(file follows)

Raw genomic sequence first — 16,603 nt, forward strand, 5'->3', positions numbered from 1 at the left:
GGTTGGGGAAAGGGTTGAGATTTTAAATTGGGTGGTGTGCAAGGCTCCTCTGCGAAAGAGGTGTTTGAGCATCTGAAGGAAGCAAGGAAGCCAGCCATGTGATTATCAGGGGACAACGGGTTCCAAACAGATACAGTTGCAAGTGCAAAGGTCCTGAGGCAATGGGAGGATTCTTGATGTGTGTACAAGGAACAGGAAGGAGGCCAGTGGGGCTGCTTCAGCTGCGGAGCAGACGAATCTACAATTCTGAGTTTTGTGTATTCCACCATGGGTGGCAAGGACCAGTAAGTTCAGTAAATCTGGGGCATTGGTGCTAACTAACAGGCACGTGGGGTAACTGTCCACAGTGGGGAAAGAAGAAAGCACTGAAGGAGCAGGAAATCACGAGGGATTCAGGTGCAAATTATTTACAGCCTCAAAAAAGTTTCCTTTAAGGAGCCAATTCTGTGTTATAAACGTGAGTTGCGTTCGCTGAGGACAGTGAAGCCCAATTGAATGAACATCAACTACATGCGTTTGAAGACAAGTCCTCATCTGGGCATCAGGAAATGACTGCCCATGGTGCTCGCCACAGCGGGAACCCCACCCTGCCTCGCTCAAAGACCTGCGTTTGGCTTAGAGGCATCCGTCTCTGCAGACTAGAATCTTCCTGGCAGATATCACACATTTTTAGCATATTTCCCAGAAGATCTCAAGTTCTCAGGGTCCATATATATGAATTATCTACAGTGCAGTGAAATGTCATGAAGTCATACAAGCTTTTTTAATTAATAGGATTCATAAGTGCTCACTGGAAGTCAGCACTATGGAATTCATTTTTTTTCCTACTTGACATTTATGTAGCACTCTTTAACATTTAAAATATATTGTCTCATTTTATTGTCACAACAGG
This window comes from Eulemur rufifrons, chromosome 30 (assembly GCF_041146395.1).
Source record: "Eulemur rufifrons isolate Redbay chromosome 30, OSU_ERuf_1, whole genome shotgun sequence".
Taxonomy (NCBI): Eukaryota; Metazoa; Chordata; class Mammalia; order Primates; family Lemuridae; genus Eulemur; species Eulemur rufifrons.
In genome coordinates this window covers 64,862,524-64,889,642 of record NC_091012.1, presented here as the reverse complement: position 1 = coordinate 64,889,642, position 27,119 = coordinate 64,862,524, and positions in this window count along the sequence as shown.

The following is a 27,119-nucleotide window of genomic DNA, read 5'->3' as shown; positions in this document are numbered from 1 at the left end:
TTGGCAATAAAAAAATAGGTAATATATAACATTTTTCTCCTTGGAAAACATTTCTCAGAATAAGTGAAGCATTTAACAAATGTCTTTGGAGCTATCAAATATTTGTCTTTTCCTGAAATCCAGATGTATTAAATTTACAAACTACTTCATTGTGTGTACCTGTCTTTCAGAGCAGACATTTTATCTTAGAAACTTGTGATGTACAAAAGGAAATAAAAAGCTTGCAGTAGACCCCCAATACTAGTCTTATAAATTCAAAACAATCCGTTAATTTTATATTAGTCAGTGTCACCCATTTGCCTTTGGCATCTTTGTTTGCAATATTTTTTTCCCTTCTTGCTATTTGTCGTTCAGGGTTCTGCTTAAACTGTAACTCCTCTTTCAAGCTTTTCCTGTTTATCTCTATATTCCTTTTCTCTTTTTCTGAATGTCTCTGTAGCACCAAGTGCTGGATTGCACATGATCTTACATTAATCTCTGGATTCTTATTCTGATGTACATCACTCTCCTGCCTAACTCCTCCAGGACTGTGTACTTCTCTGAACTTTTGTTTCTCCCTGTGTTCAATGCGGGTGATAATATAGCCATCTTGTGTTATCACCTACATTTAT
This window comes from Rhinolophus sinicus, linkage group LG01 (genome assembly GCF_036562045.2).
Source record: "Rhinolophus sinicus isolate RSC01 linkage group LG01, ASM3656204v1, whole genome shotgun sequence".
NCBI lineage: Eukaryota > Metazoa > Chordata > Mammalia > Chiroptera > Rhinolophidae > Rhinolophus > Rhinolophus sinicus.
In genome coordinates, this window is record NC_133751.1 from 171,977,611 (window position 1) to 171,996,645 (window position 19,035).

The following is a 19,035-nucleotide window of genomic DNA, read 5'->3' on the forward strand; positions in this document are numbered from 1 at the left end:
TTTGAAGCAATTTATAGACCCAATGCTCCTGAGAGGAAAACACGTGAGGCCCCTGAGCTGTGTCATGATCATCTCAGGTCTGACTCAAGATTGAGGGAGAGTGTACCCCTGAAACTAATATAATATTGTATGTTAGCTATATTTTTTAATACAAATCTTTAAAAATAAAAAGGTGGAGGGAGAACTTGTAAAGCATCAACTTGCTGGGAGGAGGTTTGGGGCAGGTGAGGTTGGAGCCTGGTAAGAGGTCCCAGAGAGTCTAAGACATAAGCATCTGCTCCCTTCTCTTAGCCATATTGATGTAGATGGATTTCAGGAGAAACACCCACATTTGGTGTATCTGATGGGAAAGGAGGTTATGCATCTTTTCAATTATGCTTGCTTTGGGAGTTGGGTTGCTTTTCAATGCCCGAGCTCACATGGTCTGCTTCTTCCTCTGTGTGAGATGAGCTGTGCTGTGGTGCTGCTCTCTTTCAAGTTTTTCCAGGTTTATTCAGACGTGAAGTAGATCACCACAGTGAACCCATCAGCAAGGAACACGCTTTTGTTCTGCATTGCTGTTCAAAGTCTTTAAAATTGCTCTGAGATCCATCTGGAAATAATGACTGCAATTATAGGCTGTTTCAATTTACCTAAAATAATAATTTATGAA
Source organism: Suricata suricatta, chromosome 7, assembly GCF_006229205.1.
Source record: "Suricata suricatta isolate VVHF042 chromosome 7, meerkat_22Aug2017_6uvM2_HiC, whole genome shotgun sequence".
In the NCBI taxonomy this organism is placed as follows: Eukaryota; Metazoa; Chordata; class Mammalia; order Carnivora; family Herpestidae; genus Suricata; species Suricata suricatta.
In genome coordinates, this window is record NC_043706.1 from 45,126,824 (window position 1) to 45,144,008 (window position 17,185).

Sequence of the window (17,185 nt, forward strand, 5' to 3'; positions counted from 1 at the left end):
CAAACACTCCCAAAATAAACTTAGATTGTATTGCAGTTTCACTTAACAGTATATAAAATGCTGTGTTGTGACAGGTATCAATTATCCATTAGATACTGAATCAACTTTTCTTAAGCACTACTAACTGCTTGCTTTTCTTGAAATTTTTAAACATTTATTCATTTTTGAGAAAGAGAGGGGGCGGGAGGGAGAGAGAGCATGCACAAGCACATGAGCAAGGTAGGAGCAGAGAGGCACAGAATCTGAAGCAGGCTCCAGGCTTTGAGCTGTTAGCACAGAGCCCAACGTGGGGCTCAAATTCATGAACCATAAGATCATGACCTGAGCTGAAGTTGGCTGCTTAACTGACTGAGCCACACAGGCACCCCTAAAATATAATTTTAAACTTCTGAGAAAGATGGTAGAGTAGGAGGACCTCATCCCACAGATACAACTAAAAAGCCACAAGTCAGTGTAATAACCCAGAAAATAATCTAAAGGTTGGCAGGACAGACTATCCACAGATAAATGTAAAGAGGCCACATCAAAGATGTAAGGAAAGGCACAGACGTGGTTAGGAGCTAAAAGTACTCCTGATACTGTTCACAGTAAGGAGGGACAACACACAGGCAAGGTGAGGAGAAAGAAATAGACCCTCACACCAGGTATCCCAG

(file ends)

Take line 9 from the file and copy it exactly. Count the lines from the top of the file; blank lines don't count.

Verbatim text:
This window comes from Rhinolophus sinicus, linkage group LG01 (genome assembly GCF_036562045.2).